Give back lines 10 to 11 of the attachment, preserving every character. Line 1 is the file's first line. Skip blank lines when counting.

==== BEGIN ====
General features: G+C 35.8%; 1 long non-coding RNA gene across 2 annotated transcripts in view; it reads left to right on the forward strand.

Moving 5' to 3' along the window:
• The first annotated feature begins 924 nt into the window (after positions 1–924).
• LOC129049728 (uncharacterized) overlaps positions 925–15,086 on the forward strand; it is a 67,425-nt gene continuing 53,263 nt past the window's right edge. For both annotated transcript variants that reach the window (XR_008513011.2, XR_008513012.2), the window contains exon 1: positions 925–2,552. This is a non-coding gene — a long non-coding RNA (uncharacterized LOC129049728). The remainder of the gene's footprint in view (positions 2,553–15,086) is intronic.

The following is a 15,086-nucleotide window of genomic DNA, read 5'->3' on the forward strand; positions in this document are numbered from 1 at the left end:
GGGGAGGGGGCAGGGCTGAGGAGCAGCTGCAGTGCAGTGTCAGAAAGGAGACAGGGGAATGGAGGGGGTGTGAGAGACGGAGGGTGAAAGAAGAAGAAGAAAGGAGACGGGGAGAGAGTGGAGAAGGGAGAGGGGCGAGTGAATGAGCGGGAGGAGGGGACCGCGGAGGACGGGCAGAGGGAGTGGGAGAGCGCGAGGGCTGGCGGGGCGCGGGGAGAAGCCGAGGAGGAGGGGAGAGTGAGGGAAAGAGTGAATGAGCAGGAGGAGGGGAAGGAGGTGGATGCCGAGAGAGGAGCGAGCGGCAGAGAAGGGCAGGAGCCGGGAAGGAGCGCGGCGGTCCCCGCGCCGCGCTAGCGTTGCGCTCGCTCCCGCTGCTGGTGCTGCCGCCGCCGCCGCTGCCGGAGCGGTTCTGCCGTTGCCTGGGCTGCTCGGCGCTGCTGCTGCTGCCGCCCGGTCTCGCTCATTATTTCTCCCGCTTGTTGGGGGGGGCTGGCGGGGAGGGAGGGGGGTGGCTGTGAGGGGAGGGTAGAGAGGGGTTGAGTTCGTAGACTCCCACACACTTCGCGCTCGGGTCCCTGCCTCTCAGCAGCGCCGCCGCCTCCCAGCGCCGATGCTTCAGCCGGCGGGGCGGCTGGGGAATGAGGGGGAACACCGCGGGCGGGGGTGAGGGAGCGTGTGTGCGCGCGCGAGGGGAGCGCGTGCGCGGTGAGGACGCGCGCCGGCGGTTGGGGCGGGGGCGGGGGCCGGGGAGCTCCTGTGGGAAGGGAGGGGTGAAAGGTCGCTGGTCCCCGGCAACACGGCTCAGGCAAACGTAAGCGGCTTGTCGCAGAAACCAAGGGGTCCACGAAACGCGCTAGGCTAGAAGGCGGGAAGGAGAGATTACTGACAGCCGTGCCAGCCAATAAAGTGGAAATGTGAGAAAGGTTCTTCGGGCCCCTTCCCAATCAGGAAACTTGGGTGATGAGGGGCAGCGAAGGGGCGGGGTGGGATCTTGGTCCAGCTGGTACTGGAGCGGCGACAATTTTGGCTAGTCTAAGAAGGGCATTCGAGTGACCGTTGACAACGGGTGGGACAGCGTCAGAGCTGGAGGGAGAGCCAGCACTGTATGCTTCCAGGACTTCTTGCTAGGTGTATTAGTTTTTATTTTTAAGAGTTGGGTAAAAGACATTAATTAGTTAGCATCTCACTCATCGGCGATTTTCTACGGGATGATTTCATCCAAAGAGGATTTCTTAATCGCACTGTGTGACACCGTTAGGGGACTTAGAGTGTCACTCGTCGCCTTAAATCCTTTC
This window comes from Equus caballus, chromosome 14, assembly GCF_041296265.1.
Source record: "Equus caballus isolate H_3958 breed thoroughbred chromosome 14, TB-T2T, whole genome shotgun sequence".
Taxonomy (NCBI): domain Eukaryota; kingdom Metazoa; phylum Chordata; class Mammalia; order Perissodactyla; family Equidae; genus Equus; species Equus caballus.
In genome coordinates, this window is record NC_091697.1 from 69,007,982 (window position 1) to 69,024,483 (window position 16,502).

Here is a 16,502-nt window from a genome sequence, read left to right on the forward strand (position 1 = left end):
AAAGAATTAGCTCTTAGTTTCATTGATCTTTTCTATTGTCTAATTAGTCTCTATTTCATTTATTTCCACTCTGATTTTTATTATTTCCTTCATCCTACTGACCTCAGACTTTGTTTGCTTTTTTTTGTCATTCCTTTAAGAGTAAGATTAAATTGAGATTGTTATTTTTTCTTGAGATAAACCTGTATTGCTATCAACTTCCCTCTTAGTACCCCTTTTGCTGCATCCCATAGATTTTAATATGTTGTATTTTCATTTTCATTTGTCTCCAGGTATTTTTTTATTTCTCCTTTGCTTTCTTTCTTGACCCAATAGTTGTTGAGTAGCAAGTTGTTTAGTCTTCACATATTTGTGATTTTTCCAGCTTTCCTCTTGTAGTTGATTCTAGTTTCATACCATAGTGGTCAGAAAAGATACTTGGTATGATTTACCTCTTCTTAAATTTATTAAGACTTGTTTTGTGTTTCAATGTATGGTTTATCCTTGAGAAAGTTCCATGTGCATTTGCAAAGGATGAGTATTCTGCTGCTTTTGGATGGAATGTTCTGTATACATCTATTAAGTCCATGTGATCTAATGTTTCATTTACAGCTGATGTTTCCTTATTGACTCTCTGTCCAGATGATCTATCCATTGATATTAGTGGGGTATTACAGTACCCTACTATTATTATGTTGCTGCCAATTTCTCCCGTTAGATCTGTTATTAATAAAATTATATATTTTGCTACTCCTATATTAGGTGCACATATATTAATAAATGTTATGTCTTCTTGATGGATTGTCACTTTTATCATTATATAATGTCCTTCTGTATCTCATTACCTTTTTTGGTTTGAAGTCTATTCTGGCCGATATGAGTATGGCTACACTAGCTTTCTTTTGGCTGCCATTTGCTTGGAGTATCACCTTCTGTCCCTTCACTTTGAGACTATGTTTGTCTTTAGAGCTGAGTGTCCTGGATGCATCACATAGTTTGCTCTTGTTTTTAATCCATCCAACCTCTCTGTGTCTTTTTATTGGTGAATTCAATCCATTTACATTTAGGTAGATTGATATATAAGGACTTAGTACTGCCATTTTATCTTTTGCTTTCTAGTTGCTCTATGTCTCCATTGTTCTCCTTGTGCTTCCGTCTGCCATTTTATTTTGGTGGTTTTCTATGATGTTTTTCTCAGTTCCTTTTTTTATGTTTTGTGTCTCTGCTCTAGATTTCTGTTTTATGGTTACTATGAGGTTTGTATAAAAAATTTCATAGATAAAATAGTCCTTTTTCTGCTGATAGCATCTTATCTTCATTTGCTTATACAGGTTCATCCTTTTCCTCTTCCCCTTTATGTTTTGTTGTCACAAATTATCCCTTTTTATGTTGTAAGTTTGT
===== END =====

In genome coordinates, this window is record NC_091697.1 from 69,007,982 (window position 1) to 69,024,483 (window position 16,502).

Here is a 16,502-nt window from a genome sequence, read left to right on the forward strand (position 1 = left end):